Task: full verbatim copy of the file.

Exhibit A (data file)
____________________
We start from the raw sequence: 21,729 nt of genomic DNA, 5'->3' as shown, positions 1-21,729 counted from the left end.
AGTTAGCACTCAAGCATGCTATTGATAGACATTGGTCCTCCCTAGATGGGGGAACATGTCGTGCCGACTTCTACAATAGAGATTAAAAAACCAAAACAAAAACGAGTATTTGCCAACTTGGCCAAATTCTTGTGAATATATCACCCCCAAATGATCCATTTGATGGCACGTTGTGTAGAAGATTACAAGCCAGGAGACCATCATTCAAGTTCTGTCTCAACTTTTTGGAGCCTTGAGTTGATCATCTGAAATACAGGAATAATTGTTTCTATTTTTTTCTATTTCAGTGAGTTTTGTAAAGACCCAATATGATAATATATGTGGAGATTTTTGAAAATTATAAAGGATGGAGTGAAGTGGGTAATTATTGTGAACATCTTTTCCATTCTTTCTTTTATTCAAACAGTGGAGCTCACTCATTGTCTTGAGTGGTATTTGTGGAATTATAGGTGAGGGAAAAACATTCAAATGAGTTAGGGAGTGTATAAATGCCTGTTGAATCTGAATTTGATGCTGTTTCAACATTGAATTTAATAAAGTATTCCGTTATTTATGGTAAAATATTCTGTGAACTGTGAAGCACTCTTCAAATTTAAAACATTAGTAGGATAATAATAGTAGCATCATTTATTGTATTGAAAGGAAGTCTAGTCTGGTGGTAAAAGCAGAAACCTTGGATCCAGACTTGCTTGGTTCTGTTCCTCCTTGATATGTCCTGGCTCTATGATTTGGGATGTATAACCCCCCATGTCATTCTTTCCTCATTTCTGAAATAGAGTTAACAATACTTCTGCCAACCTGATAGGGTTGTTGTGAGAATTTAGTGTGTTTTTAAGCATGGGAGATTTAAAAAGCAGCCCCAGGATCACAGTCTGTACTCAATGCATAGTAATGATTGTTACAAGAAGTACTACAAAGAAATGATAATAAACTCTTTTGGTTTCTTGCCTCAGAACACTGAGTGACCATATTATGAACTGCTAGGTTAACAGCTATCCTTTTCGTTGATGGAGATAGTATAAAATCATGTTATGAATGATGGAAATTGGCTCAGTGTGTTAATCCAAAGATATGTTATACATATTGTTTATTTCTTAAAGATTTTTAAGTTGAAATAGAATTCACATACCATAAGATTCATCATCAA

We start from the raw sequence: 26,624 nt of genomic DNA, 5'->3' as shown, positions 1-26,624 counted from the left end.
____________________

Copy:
We start from the raw sequence: 21,729 nt of genomic DNA, 5'->3' as shown, positions 1-21,729 counted from the left end.
AGTTAGCACTCAAGCATGCTATTGATAGACATTGGTCCTCCCTAGATGGGGGAACATGTCGTGCCGACTTCTACAATAGAGATTAAAAAACCAAAACAAAAACGAGTATTTGCCAACTTGGCCAAATTCTTGTGAATATATCACCCCCAAATGATCCATTTGATGGCACGTTGTGTAGAAGATTACAAGCCAGGAGACCATCATTCAAGTTCTGTCTCAACTTTTTGGAGCCTTGAGTTGATCATCTGAAATACAGGAATAATTGTTTCTATTTTTTTCTATTTCAGTGAGTTTTGTAAAGACCCAATATGATAATATATGTGGAGATTTTTGAAAATTATAAAGGATGGAGTGAAGTGGGTAATTATTGTGAACATCTTTTCCATTCTTTCTTTTATTCAAACAGTGGAGCTCACTCATTGTCTTGAGTGGTATTTGTGGAATTATAGGTGAGGGAAAAACATTCAAATGAGTTAGGGAGTGTATAAATGCCTGTTGAATCTGAATTTGATGCTGTTTCAACATTGAATTTAATAAAGTATTCCGTTATTTATGGTAAAATATTCTGTGAACTGTGAAGCACTCTTCAAATTTAAAACATTAGTAGGATAATAATAGTAGCATCATTTATTGTATTGAAAGGAAGTCTAGTCTGGTGGTAAAAGCAGAAACCTTGGATCCAGACTTGCTTGGTTCTGTTCCTCCTTGATATGTCCTGGCTCTATGATTTGGGATGTATAACCCCCCATGTCATTCTTTCCTCATTTCTGAAATAGAGTTAACAATACTTCTGCCAACCTGATAGGGTTGTTGTGAGAATTTAGTGTGTTTTTAAGCATGGGAGATTTAAAAAGCAGCCCCAGGATCACAGTCTGTACTCAATGCATAGTAATGATTGTTACAAGAAGTACTACAAAGAAATGATAATAAACTCTTTTGGTTTCTTGCCTCAGAACACTGAGTGACCATATTATGAACTGCTAGGTTAACAGCTATCCTTTTCGTTGATGGAGATAGTATAAAATCATGTTATGAATGATGGAAATTGGCTCAGTGTGTTAATCCAAAGATATGTTATACATATTGTTTATTTCTTAAAGATTTTTAAGTTGAAATAGAATTCACATACCATAAGATTCATCATCAA

We start from the raw sequence: 26,624 nt of genomic DNA, 5'->3' as shown, positions 1-26,624 counted from the left end.